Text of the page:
Emily Blunt Talks To Us About Colin Firth’s Sweet Golfer Style

What happens when two misfits go on the lam, ditching their humdrum lives for a road-trip strewn with dirty little secrets, larceny, and sex in strange places? Arthur Newman explores that question, pitting two of England’s finest actors toe-to-toe in a quirky exploration of how sometimes we need to hide out (or maybe fake our own deaths…?) in order to find ourselves.

Oscar winner Colin Firth teams up with Emily Blunt in indie filmmaker Dante Ariola’s big-screen debut, the Toronto Film Festival hit that is finally making its way to theaters. Here, Firth and Blunt (who plays a girl named Mike) talk about sex, golf, and wearing your trousers up around your nipples — which, apparently, is a thing that Blunt was pretty concerned about.

It’s such an unusual movie. What attracted you to these characters?
Firth: I’m always fascinated by the notion of ordinariness, or apparent ordinariness. People you could dismiss as ordinary or boring, people whose lives seem to be a series of disappointments. Even in The King’s Speech, that character had written himself off as an ordinary man against an extraordinary background. And the potential for drama in what seems to be an unremarkable or quiet life is something that does come off as endlessly fascinating.
Blunt: The script, in general terms, was just completely refreshing in how original it was — and it was pretty uncompromising, actually. I liked the idea of the more we mask ourselves maybe the freer we are able to be within ourselves. I think everyone at some point has wanted to escape or run away, or take on a different identity. I don’t really particularly feel these characters are necessarily crazy. I think they are just acting on that impulse I think a lot of people have.

Being actors and constantly putting on and taking off masks, did you relate to Arthur and Mike?
Blunt: We have less need to escape because we do it all the time. We go away for a few months a year and you get to be someone else and live this strange, insular Netherlands-like experience for a while.
Firth: I think our challenge is how to get back to Kansas.

Were you ever able to get to the root of what was inhibiting them?
Blunt: Intimacy was terrifying to both of them. I think they just had to pretend to be other people in order to allow one another to touch each other, to laugh together, to do anything that resembled any kind of connection.
Firth: They both had issues of their own kind. Mike does not want to be touched. But if she’s not Mike, maybe that’s another way.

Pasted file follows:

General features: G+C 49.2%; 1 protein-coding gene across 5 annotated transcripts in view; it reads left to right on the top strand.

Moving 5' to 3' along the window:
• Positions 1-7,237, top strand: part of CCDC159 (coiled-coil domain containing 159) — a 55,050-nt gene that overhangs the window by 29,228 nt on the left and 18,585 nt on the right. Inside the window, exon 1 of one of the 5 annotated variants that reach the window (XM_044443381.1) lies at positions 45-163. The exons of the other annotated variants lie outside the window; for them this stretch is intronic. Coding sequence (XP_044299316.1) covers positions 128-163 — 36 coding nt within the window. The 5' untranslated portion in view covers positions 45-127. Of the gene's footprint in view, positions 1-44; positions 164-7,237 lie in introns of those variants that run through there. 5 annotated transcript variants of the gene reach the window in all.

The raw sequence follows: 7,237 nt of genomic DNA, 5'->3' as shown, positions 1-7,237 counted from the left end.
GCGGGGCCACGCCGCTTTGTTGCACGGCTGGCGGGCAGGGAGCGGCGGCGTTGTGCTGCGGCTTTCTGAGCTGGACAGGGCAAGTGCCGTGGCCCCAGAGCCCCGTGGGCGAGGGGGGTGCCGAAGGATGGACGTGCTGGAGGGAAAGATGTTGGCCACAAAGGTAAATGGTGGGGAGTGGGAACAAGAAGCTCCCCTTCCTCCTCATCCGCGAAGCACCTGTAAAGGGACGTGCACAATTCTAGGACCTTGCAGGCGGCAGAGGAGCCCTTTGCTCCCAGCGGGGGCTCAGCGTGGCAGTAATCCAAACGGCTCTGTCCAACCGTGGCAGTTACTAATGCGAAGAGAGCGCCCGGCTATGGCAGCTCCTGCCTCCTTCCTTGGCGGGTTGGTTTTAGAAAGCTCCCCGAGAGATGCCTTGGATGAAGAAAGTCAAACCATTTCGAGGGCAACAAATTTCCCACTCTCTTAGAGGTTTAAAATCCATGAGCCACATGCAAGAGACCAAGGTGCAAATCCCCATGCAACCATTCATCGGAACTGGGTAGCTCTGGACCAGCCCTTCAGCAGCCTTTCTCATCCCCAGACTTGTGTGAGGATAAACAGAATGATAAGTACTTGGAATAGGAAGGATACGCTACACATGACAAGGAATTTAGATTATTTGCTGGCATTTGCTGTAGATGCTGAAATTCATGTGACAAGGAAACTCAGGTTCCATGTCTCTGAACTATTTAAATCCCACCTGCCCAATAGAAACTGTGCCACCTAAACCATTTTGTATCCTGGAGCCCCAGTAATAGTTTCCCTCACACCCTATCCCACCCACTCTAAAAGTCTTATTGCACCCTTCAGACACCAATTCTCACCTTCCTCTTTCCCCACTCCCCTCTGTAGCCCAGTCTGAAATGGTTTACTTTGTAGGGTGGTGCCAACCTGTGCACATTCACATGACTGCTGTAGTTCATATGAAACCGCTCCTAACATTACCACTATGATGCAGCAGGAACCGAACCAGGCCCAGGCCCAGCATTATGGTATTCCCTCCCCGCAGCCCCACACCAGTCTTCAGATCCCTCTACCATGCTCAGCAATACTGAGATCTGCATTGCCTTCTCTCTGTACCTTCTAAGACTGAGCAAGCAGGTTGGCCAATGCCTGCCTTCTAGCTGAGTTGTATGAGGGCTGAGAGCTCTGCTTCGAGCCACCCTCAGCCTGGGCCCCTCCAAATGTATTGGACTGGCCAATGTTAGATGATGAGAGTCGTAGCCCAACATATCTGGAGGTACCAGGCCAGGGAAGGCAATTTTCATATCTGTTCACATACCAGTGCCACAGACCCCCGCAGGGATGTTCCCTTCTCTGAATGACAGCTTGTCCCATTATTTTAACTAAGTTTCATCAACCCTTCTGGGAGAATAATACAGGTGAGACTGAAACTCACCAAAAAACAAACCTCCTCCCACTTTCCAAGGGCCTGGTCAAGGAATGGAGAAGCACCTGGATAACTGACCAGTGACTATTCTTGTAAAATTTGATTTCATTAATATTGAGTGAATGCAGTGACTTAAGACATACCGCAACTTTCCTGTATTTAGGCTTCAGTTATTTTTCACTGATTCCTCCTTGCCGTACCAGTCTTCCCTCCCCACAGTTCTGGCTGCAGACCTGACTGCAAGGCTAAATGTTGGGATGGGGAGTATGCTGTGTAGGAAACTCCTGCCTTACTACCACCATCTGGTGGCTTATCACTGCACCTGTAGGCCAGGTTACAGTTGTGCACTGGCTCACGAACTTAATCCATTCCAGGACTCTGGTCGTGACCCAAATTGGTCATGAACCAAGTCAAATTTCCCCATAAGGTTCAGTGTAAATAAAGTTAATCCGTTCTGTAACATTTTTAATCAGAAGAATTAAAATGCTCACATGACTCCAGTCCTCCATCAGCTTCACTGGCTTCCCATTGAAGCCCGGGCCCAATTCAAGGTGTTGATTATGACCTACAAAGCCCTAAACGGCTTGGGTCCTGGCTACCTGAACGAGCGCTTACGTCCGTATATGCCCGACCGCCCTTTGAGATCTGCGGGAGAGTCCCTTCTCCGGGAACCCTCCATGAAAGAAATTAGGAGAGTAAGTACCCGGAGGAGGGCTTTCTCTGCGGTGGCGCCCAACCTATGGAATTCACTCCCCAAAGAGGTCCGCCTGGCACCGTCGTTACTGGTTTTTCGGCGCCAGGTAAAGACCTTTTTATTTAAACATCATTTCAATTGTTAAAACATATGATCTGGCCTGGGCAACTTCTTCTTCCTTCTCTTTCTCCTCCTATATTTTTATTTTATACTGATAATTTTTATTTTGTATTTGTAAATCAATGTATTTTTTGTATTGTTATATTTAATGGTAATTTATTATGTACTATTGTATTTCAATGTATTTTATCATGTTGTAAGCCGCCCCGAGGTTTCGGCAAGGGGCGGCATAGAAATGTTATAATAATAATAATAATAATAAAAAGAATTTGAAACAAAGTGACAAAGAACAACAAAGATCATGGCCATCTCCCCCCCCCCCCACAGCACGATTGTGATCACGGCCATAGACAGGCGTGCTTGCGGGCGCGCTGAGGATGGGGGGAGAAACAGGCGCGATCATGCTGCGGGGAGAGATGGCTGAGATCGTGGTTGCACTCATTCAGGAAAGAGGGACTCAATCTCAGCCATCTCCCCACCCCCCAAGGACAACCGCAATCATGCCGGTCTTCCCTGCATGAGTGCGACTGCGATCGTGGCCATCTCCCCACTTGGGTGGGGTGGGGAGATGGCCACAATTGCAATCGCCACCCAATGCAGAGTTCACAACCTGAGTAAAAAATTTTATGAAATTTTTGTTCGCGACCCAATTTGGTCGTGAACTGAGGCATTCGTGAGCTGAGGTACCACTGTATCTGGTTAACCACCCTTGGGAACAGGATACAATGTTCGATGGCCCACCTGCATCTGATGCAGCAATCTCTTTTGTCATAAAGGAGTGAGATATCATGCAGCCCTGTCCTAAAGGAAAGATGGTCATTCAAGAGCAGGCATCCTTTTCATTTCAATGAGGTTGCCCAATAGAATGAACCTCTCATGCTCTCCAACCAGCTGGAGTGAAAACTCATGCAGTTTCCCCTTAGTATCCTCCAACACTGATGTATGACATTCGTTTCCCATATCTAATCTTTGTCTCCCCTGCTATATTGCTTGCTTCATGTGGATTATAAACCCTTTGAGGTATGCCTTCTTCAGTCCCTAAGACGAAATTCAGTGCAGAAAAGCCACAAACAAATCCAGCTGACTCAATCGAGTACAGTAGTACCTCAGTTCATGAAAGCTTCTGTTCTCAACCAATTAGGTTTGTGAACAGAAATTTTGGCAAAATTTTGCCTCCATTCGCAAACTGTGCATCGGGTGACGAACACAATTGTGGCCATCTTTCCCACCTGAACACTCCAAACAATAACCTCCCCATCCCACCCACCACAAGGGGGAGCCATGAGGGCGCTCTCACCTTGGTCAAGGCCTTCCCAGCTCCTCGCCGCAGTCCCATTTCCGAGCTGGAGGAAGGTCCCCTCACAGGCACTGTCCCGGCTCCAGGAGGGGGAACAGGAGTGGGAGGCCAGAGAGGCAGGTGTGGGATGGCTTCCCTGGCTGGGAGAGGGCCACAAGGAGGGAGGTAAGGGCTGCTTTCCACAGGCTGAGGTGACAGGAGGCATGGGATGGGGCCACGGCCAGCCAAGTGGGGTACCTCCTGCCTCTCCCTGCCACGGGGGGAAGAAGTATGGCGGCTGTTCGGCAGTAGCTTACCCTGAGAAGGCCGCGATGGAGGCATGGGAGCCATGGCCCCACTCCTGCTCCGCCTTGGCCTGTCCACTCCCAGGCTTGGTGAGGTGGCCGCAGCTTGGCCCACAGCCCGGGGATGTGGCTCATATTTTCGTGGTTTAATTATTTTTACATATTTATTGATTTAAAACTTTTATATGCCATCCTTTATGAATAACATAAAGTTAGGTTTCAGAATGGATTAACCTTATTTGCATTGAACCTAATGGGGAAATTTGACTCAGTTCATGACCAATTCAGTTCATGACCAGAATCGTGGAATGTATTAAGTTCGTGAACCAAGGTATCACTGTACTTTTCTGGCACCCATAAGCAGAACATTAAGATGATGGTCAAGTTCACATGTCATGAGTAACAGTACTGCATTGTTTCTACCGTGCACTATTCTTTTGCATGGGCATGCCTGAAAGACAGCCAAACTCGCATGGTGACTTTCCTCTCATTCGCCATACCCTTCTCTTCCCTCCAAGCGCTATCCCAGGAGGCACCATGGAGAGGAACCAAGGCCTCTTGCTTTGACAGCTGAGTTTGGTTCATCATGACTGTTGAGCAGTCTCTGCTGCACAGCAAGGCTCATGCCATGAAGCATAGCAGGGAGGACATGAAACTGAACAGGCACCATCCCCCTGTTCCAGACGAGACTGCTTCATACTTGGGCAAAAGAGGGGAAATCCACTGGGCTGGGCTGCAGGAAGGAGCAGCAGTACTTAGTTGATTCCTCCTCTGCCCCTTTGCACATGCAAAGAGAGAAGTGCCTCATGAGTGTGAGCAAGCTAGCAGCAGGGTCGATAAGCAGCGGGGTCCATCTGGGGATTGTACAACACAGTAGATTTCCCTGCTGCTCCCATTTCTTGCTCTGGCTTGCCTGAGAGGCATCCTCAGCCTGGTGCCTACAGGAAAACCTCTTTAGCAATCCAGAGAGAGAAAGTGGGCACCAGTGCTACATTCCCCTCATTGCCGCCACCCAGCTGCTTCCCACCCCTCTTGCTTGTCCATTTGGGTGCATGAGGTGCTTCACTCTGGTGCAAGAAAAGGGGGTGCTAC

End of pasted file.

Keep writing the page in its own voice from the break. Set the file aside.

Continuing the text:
Blunt: I think Mike desperately wants to be touched. She just doesn’t know how to have sex.
Firth: And Arthur, who doesn’t want to play this game, he’s got all his Boy Scoutish sense of protocol about things — ‘we shouldn’t be here’ and all the rest. He doesn’t think he should be doing this, he feels uncomfortable with it but actually he just so badly needs… he badly needs sex for a start, but he just also needs to be close to somebody and if this is how it has to be, then he’ll do it.

Colin, you play a former golf pro in the movie. How are you at golf in real life?
Firth: I had never watched a single golf swing in my life, so it was a foreign language to me, completely.
Blunt: I like playing golf, but I’m terrible. I’m really, really bad but I like whizzing around on golf carts with some beers in the back, that’s fun. That’s probably about as good as my golf gets.

And you, Emily, are into cooking, no?
Blunt: Colin likes to cook out of tins, that’s how he makes dinner! No, I really love cooking, love it. I’m quite good at Thai food, actually. And we just went to Thailand and I picked up some more tips. I like cooking Italian food and Thai food, mainly.

Colin, can you talk about your wardrobe?
Firth: Collective sigh of relief on the entire part of the crew when I showed up in something that was not salmon or pink.
Blunt: And you didn’t have trousers hiked up to your nipples.
Firth: The trousers came down below the belly button.
Blunt: Oh, they were so lame! I remember that first costume fitting you had when you were like, ‘Really, is it embarrassing?’ I was like, ‘It’s amazing.’
Firth: A costume can go a long way toward forming a character.

We haven’t seen you much since The King’s Speech. What have you been doing with yourself?
Firth: I took quite a lot of time off and nobody noticed. It’s very all-consuming what we do, partly because maybe you’re on location or because of the hours or because you’re just immersed in what you do and also promoting a film. During awards season, I mean you’re just constantly moving. You’re never really at home or in the same time zone for very long. There’ve been a couple years running, being a part of that, and I just think it was time to reconnect with the more permanent aspects of my life.